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Re: The Cidr Report

  • From: Warren Kumari, Ph.D, CCIE# 9190
  • Date: Sun Feb 13 10:20:13 2005

Hash: SHA1

On Feb 13, 2005, at 2:31 AM, Christopher L. Morrow wrote:

On Sat, 12 Feb 2005, Alexander Koch wrote:

On Sat, 12 February 2005 14:58:42 +0000, Stephen J. Wilcox wrote:
From: "Stephen J. Wilcox" <[email protected]>
[...] - would you agree that most of the poor deaggregating is not intentional
ie that they're announcing their '16 class Cs' or historically had 2 /21s and
Think about someone putting in a Null0 route and re-
exporting stuff unconditionally, now after he originates
his /19 he is then adding a /24 here, and a /25 there.
Lack of experience, when you suggest to them they should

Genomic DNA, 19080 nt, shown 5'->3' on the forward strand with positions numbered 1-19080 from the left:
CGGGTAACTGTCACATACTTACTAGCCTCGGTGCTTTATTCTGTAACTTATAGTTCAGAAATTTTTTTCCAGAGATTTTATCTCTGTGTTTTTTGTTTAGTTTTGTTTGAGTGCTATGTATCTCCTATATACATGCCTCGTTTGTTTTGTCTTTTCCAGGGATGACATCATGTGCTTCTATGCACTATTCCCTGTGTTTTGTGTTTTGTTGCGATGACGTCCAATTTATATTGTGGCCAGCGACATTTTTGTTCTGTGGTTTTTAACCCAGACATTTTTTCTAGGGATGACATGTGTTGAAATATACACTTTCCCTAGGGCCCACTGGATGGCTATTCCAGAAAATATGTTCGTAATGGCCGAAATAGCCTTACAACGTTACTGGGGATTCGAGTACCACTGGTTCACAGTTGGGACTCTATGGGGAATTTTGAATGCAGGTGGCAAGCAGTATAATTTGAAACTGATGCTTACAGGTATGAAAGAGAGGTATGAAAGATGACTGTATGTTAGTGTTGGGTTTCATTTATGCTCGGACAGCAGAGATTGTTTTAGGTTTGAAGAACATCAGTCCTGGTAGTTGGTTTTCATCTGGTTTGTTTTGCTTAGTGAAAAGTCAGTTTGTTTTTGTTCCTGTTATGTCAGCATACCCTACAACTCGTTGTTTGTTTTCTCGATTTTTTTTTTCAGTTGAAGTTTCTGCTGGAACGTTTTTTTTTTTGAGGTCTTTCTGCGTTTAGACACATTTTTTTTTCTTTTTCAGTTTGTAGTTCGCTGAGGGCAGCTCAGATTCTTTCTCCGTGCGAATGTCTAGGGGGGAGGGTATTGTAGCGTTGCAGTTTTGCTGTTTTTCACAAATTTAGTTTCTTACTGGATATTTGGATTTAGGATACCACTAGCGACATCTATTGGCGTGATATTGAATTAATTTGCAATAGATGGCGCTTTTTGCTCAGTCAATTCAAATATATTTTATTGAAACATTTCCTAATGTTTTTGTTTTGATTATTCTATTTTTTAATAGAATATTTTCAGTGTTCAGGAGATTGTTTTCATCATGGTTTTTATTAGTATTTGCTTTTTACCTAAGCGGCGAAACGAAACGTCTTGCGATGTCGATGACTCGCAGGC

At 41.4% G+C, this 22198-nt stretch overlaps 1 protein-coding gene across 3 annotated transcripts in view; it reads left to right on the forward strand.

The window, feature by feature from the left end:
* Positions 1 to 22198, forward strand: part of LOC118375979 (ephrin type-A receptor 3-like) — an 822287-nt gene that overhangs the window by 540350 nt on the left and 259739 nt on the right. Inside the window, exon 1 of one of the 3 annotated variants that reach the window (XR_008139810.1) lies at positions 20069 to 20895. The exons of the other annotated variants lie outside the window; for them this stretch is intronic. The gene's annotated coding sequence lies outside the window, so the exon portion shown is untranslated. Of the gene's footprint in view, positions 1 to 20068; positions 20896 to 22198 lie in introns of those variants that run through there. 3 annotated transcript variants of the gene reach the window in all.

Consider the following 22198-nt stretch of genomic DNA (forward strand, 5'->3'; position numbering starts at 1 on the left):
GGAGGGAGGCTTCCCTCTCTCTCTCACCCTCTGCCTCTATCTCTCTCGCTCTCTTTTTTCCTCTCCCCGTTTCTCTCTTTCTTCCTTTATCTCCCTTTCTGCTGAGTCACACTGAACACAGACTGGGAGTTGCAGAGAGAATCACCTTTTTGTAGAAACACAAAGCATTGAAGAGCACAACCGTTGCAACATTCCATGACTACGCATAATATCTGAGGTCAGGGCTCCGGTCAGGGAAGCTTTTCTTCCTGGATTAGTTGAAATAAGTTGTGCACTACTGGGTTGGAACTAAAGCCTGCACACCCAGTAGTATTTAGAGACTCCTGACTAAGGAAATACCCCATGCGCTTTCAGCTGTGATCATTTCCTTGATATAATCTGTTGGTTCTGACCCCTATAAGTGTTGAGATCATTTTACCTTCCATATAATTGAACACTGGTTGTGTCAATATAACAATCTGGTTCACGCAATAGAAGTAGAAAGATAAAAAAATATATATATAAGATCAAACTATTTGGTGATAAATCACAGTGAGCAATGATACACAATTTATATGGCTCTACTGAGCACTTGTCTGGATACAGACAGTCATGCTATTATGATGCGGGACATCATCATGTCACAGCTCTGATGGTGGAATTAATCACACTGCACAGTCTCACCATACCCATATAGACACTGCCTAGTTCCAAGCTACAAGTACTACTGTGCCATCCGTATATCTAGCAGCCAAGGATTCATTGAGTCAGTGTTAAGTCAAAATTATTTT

remove these announcements they are afraid to change it,
not understanding the implications, etc.

Not to mention ppl using cisco and prefix lists, it is
way too easy with cisco to say '/19 le 24', and then they
use outbound prefix lists to their transit supplier
(different, but related as I see it). Some transit ISPs
use that a lot, and encourage the table growth.
There are some business reasons to de-aggregate. Look at some outages
caused by 'routing problems' (someone leaked my /24's to their peers,
peers, peer and my traffic got blackholed, because the public net only
knows me as a /20)

There are multiple reasons for deaggregation aside from 'dumb operator',
some are even 'valid' if you look at them from the protection standpoint.

That and the "I have 1 circuit to $good_provider and 1 circuit to $bad_provider and the only way I can make them balance is to split my space in half and announce more specifics out through each provider" argument. I have also often seen people do this without announcing the aggregate because <some undefined bad thing> will happen, usually justified with much hand-waving. The people who do this can usually not be reasoned with....

It happens all the time...


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